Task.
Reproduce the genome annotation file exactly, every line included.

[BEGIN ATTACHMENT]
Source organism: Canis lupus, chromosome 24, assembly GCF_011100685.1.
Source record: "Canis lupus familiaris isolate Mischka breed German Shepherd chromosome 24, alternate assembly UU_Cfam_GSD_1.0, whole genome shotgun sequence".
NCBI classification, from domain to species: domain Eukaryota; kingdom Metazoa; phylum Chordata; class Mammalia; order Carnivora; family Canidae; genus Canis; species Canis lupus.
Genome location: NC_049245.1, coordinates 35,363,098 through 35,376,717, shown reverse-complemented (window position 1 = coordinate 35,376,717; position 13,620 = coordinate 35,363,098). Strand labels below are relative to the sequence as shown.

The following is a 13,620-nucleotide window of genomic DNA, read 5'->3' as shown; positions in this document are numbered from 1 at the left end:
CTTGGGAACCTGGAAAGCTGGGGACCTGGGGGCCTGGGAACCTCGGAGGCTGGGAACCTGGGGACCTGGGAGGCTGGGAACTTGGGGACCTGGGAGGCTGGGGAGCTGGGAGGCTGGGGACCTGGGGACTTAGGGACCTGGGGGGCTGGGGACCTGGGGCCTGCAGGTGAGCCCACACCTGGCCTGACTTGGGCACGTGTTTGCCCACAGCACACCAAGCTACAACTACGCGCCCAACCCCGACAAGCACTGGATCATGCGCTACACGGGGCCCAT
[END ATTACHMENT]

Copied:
Source organism: Canis lupus, chromosome 24, assembly GCF_011100685.1.
Source record: "Canis lupus familiaris isolate Mischka breed German Shepherd chromosome 24, alternate assembly UU_Cfam_GSD_1.0, whole genome shotgun sequence".
NCBI classification, from domain to species: domain Eukaryota; kingdom Metazoa; phylum Chordata; class Mammalia; order Carnivora; family Canidae; genus Canis; species Canis lupus.
Genome location: NC_049245.1, coordinates 35,363,098 through 35,376,717, shown reverse-complemented (window position 1 = coordinate 35,376,717; position 13,620 = coordinate 35,363,098). Strand labels below are relative to the sequence as shown.

The following is a 13,620-nucleotide window of genomic DNA, read 5'->3' as shown; positions in this document are numbered from 1 at the left end:
CTTGGGAACCTGGAAAGCTGGGGACCTGGGGGCCTGGGAACCTCGGAGGCTGGGAACCTGGGGACCTGGGAGGCTGGGAACTTGGGGACCTGGGAGGCTGGGGAGCTGGGAGGCTGGGGACCTGGGGACTTAGGGACCTGGGGGGCTGGGGACCTGGGGCCTGCAGGTGAGCCCACACCTGGCCTGACTTGGGCACGTGTTTGCCCACAGCACACCAAGCTACAACTACGCGCCCAACCCCGACAAGCACTGGATCATGCGCTACACGGGGCCCAT